India's Kanpur innings is 24th on the list, one of 30 test innings in which the last five wickets contributing less than five percent of the all-out total. At the other end of the table, there are seven instances of the first five partnerships providing 10% or less of the final score. That entry at the bottom isn't, as I immediately imagined, Trueman's debut, when India were famously reduced to 0/4; it's the fourth match of that series, in which they managed a whole 6 runs before losing their 4th wicket, but lost their 5th the next ball. On this occasion, it was Trueman's opening partner, Alec Bedser, who was the main destroyer; Norman Preston's Wisden write-up describes the carnage – and the subsequent revival led by Indian skipper Vijay Hazare – in detail.
Here's where the story begins to get a bit interesting. Having assembled all these stats, I casually had a glance at the typical relationship between these two variables (the amount of runs scored for the first five wickets, and the amount of runs scored in the remainder of the innings). The results were nothing like what I was expecting.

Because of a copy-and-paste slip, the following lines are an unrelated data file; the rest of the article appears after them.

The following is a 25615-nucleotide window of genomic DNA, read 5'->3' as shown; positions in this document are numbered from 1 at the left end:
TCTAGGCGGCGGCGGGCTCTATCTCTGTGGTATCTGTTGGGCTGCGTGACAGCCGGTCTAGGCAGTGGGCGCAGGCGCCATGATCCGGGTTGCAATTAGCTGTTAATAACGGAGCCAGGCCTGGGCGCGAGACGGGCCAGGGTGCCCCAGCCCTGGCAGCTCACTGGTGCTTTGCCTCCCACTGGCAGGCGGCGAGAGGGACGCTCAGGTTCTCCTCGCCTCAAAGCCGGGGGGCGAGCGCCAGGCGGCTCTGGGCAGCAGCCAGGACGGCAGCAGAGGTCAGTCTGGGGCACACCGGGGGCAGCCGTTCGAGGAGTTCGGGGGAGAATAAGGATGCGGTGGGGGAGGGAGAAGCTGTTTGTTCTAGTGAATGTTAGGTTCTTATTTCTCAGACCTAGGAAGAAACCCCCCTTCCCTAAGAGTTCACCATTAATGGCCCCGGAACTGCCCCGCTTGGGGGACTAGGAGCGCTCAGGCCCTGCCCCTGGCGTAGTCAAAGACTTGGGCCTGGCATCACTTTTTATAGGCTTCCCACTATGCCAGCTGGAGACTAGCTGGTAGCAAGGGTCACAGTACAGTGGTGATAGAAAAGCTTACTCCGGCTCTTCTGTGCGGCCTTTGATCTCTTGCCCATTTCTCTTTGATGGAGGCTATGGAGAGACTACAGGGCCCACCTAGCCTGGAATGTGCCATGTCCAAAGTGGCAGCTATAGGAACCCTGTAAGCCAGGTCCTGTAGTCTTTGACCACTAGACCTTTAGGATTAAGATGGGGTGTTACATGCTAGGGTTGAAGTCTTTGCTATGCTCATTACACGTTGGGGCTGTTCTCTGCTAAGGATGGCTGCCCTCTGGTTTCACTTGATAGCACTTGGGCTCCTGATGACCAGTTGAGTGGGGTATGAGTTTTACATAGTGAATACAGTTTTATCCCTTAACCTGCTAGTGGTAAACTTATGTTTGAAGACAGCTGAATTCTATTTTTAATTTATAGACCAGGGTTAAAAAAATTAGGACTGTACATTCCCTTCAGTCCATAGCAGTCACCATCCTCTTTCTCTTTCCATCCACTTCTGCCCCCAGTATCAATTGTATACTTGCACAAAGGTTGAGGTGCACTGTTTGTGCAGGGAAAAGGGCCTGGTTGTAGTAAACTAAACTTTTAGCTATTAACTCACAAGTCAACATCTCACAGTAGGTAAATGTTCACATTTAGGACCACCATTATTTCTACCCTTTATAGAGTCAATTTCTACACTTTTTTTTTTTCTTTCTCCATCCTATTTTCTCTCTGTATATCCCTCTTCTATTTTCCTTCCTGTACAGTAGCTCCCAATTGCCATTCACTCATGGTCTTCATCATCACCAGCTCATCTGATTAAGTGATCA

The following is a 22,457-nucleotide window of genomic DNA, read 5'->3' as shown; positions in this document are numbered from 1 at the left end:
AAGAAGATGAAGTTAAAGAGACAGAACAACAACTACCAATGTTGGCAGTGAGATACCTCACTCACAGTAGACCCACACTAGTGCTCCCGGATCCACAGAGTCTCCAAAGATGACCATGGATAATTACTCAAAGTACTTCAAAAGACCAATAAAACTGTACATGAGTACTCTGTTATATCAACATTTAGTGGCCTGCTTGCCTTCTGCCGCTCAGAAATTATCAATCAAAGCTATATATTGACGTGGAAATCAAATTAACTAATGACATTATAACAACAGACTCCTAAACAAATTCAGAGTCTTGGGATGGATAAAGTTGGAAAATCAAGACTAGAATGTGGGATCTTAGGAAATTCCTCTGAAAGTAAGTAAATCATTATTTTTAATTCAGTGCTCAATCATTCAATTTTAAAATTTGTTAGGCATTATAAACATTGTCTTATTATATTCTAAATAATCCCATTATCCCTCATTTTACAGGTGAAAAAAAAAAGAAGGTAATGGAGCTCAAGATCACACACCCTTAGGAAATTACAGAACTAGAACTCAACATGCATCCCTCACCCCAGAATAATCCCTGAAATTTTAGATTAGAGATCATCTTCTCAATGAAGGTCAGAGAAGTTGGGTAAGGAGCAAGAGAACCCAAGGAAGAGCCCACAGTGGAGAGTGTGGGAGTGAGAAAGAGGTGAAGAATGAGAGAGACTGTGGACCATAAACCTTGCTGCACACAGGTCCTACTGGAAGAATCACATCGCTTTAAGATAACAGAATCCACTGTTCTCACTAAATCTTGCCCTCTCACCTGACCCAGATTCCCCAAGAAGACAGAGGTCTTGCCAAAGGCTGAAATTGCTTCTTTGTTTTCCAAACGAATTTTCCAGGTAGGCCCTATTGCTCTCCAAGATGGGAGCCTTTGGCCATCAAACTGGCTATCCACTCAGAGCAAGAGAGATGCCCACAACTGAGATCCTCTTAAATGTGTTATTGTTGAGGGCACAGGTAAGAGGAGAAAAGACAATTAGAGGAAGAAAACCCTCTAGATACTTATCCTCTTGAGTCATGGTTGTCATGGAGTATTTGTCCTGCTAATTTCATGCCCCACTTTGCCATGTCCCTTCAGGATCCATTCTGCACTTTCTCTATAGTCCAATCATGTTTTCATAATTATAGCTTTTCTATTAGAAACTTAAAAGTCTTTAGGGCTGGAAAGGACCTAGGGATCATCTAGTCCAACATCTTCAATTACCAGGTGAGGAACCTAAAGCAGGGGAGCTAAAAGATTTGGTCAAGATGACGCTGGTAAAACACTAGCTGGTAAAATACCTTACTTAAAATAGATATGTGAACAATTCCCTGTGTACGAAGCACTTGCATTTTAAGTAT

It turns out that score at the fall of the 5th wicket is a terrible predictor of the amount the last five wickets will contribute. I would have imagined that instances in which the first half of an innings was high-scoring would – noteworthy collapses aside – have been those in which the second half also went well for the batting team. Similarly, you'd guess that, if the first 5 fall over cheaply, the tail are unlikely to contribute much. It turns out that you can't make those sorts of assumption at all.
The graph below shows every all-out innings in test history, with runs for the first five wickets on the x-axis plotted against runs for the last 5 on the y. Before generating this plot, I expected to see a fairly noticeable positive correlation, with the datapoints lining up from the origin of the graph in a positive trend up and right. No such thing. It's all scatter and no plot, and r2 (which quantifies the strength of association between two variables – see this earlier post) is a dismal 0.0041.